House to 'abide by’ Sandiganbayan verdict vs Imelda Marcos
MANILA, Philippines – The House leadership said it will “respect” and “abide by” the Sandiganbayan’s conviction of Ilocos Norte 2nd District Representative Imelda Marcos for 7 counts of graft
House Majority Leader Rolando Andaya made the statement on Monday, November 12.
“While there are remedies available to all persons under our criminal justice system including, but not limited to, provisional remedies and appeal, the House will respect and abide by the decision of the Sandiganbayan,” said Andaya, who is Camarines Sur 1st District congressman.
Marcos, wife of the late strongman Ferdinand Marcos, is now facing arrest after the anti-graft court found her guilty of 7 counts of graft related to private organizations created in Switzerland while she was a government official from 1968 to 1986.
Sandiganbayan records show that Marcos’ children – former senator Ferdinand “Bongbong” Jr and Ilocos Norte Governor Imee Marcos – were beneficiaries of the Swiss foundations that were illegally created and maintained by their mother.
The court sentenced Marcos to prison for 6 years and 1 month to 11 years for each case. Marcos, who is running for Ilocos Norte governor, is also perpetually disqualified from holding public office.
Graft is a bailable case, however, which means Marcos may be given provisional liberty while she is appealing the conviction. Upon payment of bonds, the warrants of arrest will be lifted. (READ: Imelda Saga: Will she go to jail or not?)
An arrest warrant has not been issued against Marcos. But Philippine National Police (PNP) chief Director General Oscar Albayalde said they will be considering her age and health in implementing a warrant of arrest against the 89-year-old congresswoman should it be issued.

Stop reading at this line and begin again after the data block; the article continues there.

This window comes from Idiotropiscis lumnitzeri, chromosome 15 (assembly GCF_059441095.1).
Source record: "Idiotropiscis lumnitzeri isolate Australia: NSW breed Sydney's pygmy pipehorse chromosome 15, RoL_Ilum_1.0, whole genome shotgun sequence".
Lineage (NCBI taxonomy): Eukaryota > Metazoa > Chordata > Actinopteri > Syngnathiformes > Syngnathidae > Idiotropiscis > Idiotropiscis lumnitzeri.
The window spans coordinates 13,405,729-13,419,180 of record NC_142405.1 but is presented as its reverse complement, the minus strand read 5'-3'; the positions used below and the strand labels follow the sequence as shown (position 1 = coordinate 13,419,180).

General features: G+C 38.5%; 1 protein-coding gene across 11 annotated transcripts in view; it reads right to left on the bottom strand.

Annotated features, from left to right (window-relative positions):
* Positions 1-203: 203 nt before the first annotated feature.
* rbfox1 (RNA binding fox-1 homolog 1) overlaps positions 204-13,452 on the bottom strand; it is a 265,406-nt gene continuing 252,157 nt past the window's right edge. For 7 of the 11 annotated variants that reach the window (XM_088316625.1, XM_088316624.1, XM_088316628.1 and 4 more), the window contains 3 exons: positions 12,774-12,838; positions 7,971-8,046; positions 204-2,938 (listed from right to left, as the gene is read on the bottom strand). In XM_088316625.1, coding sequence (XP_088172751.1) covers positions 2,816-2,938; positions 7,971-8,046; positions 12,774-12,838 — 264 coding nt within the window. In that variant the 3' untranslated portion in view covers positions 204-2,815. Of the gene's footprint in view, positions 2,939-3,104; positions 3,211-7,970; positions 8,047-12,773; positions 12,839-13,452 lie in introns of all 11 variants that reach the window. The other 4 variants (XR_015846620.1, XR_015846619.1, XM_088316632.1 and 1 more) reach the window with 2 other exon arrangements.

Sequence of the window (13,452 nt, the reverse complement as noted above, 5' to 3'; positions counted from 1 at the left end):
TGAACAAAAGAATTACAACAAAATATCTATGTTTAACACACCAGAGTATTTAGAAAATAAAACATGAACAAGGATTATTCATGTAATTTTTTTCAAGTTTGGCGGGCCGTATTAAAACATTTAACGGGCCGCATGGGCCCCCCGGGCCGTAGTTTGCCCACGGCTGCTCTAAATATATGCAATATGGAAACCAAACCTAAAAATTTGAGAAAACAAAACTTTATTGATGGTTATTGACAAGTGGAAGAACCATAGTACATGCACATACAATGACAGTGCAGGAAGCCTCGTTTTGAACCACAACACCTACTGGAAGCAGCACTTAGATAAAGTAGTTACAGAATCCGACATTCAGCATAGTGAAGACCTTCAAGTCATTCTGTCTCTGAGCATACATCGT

House Minority Leader Danilo Suarez agrees with the PNP’s position on the Marcos conviction.
“That may sound very reasonable, considering  years old na naman ‘yong [former] first lady. Palagay ko kung uungkatin-ungkatin pa ‘yan, we’re not going to move on eh. Plus the fact that some of these critics, wala nang ginawa kung hindi hanapin ‘yong issue against the late president. What about the good things that they have done?” said Suarez.
(That may sound very reasonable, considering the former first lady is already 89 years old. I think that if we keep on bringing up old cases, we’re not going to move on. Plus the fact that some of these critics, they do not anything else besides finding issue with the late president. What about the good things they have done?)
The Martial Law years were marred by killings, torture, disappearances, media oppression, and corruption that have left the Philippine economy reeling to this day. (READ: Martial Law, the dark chapter in Philippine history)
Marcos herself is notorious for the thousands of shoes she left behind when her family fled Malacañang after the 1986 People Power Revolution.
Opposition congressmen welcomed Marcos' conviction, calling it a "taste of justice" decades after the conjugal dictatorship of the Marcos couple.
Presidential Spokesperson and Chief Presidential Legal Counsel Salvador Panelo said the guilty verdict handed down to Marcos should serve as a "good reminder" to public officials that they can be held accountable for their crimes. – Rappler.com